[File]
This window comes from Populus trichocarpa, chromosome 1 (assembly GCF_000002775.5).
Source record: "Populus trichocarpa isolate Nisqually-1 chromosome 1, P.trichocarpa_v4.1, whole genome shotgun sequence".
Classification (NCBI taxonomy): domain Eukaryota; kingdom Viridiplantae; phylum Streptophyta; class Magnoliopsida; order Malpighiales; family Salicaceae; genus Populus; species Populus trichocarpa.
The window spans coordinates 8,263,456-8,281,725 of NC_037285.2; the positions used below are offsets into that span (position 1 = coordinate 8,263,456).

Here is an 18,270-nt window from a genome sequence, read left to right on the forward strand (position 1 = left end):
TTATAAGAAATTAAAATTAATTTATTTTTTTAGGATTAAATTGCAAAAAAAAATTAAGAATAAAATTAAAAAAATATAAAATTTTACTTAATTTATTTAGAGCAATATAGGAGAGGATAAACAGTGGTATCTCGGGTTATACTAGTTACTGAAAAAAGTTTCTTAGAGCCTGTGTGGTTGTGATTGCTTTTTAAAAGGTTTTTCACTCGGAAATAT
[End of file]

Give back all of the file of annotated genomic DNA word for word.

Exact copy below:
This window comes from Populus trichocarpa, chromosome 1 (assembly GCF_000002775.5).
Source record: "Populus trichocarpa isolate Nisqually-1 chromosome 1, P.trichocarpa_v4.1, whole genome shotgun sequence".
Classification (NCBI taxonomy): domain Eukaryota; kingdom Viridiplantae; phylum Streptophyta; class Magnoliopsida; order Malpighiales; family Salicaceae; genus Populus; species Populus trichocarpa.
The window spans coordinates 8,263,456-8,281,725 of NC_037285.2; the positions used below are offsets into that span (position 1 = coordinate 8,263,456).

Here is an 18,270-nt window from a genome sequence, read left to right on the forward strand (position 1 = left end):
TTATAAGAAATTAAAATTAATTTATTTTTTTAGGATTAAATTGCAAAAAAAAATTAAGAATAAAATTAAAAAAATATAAAATTTTACTTAATTTATTTAGAGCAATATAGGAGAGGATAAACAGTGGTATCTCGGGTTATACTAGTTACTGAAAAAAGTTTCTTAGAGCCTGTGTGGTTGTGATTGCTTTTTAAAAGGTTTTTCACTCGGAAATAT